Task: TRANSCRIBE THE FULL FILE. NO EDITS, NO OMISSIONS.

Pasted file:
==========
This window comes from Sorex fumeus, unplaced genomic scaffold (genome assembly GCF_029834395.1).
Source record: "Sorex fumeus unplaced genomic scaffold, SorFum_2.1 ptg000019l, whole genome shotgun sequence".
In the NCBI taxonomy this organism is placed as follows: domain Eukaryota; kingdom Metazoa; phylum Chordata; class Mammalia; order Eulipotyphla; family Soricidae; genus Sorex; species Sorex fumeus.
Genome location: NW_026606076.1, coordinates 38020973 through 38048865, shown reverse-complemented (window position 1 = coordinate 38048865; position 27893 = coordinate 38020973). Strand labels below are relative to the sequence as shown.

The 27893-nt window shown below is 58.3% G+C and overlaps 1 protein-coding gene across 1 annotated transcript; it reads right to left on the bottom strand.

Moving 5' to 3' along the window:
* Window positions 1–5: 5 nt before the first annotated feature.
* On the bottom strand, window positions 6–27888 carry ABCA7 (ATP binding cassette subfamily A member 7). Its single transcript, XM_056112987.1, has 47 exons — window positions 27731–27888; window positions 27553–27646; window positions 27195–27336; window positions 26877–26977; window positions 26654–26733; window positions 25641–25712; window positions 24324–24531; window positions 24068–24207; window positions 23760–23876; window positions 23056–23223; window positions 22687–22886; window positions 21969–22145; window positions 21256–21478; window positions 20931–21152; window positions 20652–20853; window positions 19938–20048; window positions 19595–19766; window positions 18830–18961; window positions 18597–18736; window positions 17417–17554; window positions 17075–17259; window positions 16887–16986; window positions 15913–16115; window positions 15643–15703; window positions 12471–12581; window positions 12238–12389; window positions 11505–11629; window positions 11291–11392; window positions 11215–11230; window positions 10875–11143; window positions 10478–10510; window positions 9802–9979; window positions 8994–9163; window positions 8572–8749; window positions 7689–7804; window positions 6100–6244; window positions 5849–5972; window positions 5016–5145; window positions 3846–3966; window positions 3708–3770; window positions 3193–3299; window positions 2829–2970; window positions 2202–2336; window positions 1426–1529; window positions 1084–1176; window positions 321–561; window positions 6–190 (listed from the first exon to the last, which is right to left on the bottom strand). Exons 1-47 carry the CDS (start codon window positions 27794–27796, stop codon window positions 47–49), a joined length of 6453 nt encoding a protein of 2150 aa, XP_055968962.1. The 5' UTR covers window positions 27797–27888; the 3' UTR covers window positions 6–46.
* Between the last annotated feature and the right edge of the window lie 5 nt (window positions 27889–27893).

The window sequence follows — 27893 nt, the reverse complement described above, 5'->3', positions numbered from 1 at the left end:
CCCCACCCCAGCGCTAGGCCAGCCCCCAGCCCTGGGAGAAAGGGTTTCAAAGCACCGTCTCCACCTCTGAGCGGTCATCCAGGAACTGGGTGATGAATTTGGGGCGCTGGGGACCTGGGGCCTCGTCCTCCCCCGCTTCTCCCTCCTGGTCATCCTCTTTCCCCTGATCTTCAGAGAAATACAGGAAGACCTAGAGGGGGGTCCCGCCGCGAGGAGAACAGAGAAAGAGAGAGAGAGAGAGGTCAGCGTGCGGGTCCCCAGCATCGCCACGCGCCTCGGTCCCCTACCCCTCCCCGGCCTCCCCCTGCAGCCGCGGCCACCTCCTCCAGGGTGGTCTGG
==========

This window comes from Sorex fumeus, unplaced genomic scaffold (genome assembly GCF_029834395.1).
Source record: "Sorex fumeus unplaced genomic scaffold, SorFum_2.1 ptg000019l, whole genome shotgun sequence".
In the NCBI taxonomy this organism is placed as follows: domain Eukaryota; kingdom Metazoa; phylum Chordata; class Mammalia; order Eulipotyphla; family Soricidae; genus Sorex; species Sorex fumeus.
Genome location: NW_026606076.1, coordinates 38020973 through 38048865, shown reverse-complemented (window position 1 = coordinate 38048865; position 27893 = coordinate 38020973). Strand labels below are relative to the sequence as shown.

The 27893-nt window shown below is 58.3% G+C and overlaps 1 protein-coding gene across 1 annotated transcript; it reads right to left on the bottom strand.

Moving 5' to 3' along the window:
* Window positions 1–5: 5 nt before the first annotated feature.
* On the bottom strand, window positions 6–27888 carry ABCA7 (ATP binding cassette subfamily A member 7). Its single transcript, XM_056112987.1, has 47 exons — window positions 27731–27888; window positions 27553–27646; window positions 27195–27336; window positions 26877–26977; window positions 26654–26733; window positions 25641–25712; window positions 24324–24531; window positions 24068–24207; window positions 23760–23876; window positions 23056–23223; window positions 22687–22886; window positions 21969–22145; window positions 21256–21478; window positions 20931–21152; window positions 20652–20853; window positions 19938–20048; window positions 19595–19766; window positions 18830–18961; window positions 18597–18736; window positions 17417–17554; window positions 17075–17259; window positions 16887–16986; window positions 15913–16115; window positions 15643–15703; window positions 12471–12581; window positions 12238–12389; window positions 11505–11629; window positions 11291–11392; window positions 11215–11230; window positions 10875–11143; window positions 10478–10510; window positions 9802–9979; window positions 8994–9163; window positions 8572–8749; window positions 7689–7804; window positions 6100–6244; window positions 5849–5972; window positions 5016–5145; window positions 3846–3966; window positions 3708–3770; window positions 3193–3299; window positions 2829–2970; window positions 2202–2336; window positions 1426–1529; window positions 1084–1176; window positions 321–561; window positions 6–190 (listed from the first exon to the last, which is right to left on the bottom strand). Exons 1-47 carry the CDS (start codon window positions 27794–27796, stop codon window positions 47–49), a joined length of 6453 nt encoding a protein of 2150 aa, XP_055968962.1. The 5' UTR covers window positions 27797–27888; the 3' UTR covers window positions 6–46.
* Between the last annotated feature and the right edge of the window lie 5 nt (window positions 27889–27893).

The window sequence follows — 27893 nt, the reverse complement described above, 5'->3', positions numbered from 1 at the left end:
CCCCACCCCAGCGCTAGGCCAGCCCCCAGCCCTGGGAGAAAGGGTTTCAAAGCACCGTCTCCACCTCTGAGCGGTCATCCAGGAACTGGGTGATGAATTTGGGGCGCTGGGGACCTGGGGCCTCGTCCTCCCCCGCTTCTCCCTCCTGGTCATCCTCTTTCCCCTGATCTTCAGAGAAATACAGGAAGACCTAGAGGGGGGTCCCGCCGCGAGGAGAACAGAGAAAGAGAGAGAGAGAGAGGTCAGCGTGCGGGTCCCCAGCATCGCCACGCGCCTCGGTCCCCTACCCCTCCCCGGCCTCCCCCTGCAGCCGCGGCCACCTCCTCCAGGGTGGTCTGG